• An example of this approach might be to have an orange along with your breakfast cereal. Or, you can check out this vegan recipe from our blog.  


  • Beta-carotene is an antioxidant found in yellow and red-coloured fruit and vegetables, like carrots.
  • Carotenoids can improve non-heme iron absorption. Think of adding brightly coloured vegetables to your next veggie stir fry with tortilla shells.


  • Bread, grains, dairy, fruit, and vegetables contain carbohydrates. Carbohydrates include starches, fibre and sugar.
  • The Framingham Heart Study found that participants who ate fruit with their iron supplements had higher levels of iron than those who did not. The thinking is that the natural sugar in fruit enhances iron absorption.

  1. Time Your High Iron Meals

Eat your high iron meals when they are best absorbed. This strategy is most important for people with low levels of iron and is less important for those with normal iron stores.

Eat your iron rich foods:

Separately from Oxalates, Polyphenols and Phytates

  • Avoid eating or drinking foods that are high in oxalates, polyphenols or phytates along with your dietary source of iron.
  • For example, avoid drinking tea and coffee at the same time as you eat your iron fortified breakfast cereal. Wait a couple of hours before enjoying your coffee.

Separately from Exercise

  • Eat your highest iron meal opposite from when you exercise. If you are active in the morning, then your dinner should be high iron. If you are active in the evening, plan your high iron foods for the morning.
  • This practice is important because exercise stimulates the release of a hormone that signals your body to reduce iron absorption.

Together with Heme Iron and Vitamin C

  • Have a high vitamin C food with your breakfast. Vitamin C enhances non-heme iron absorption.
  • Choose a grilled steak with your roasted beet and legume salad. Heme iron improves non-heme iron absorption.

  1. Smart Iron Supplementation

Your doctor will try and find out what caused your iron deficiency.  Sometimes there is a medical reason and sometimes diet is to blame. Even so, iron deficiency is not easily corrected by nutrition alone. You may need to supplement your iron.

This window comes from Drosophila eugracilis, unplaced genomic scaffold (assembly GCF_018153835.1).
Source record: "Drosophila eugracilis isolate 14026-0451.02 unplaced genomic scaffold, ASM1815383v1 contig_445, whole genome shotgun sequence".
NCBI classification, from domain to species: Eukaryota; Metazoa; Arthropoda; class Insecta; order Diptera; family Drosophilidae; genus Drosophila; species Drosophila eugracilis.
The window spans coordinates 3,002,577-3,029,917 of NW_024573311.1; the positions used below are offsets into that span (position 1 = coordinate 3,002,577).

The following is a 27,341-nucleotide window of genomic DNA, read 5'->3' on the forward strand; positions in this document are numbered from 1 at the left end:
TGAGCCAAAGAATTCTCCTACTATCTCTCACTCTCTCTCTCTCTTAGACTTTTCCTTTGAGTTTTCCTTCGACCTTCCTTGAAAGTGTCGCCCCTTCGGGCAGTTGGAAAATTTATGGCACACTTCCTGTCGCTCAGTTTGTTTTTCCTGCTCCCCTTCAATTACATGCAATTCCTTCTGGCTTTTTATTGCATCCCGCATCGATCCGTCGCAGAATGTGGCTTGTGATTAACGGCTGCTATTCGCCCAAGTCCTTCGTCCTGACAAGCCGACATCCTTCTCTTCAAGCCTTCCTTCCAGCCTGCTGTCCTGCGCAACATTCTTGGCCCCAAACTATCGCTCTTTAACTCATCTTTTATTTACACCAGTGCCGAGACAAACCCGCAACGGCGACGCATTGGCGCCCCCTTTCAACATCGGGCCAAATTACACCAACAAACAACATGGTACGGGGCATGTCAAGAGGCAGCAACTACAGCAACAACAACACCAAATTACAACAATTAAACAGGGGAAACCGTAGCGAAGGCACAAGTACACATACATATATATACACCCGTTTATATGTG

There are a few routes of iron supplementation. Your doctor chooses your iron supplement based on how severe your deficiency is and your expected compliance. Also, some regions will consider supplement availability and cost.

Traditional Supplements

Most often, iron supplements are prescribed in tablet form but are also available in liquid or parenteral (IV) form. You take these iron supplements until your deficiency has resolved and then you stop. High doses of supplements commonly cause black stool, nausea, and constipation. Consequently, many people stop taking iron supplements before they should. Even so, this route best treats severe iron deficiency. It is possible to take too much iron. Consult your doctor and pharmacist before taking iron supplements.

Lucky Iron Fish

The Lucky Iron Fish is a new and novel form of supplementation. The Lucky Iron Fish is a fish-shaped iron cooking tool that you place in 1 L (4 cups) of water with  2-3 drops of citrus (like lemon juice) and boil for 10 minutes. The Lucky Iron Fish releases a safe and gentle dose of iron into the boiling water, without the side effects found in conventional supplements. As a result, people are more likely to use the Lucky Iron Fish to manage their iron deficiency.  

Iron deficiency is a common nutritional problem, but you don’t have to feel overwhelmed. Try these five tips to tackle and alleviate your iron deficiency. For more information about iron deficiency anemia and what Lucky Iron Fish Enterprise is doing to conquer iron deficiency, click here.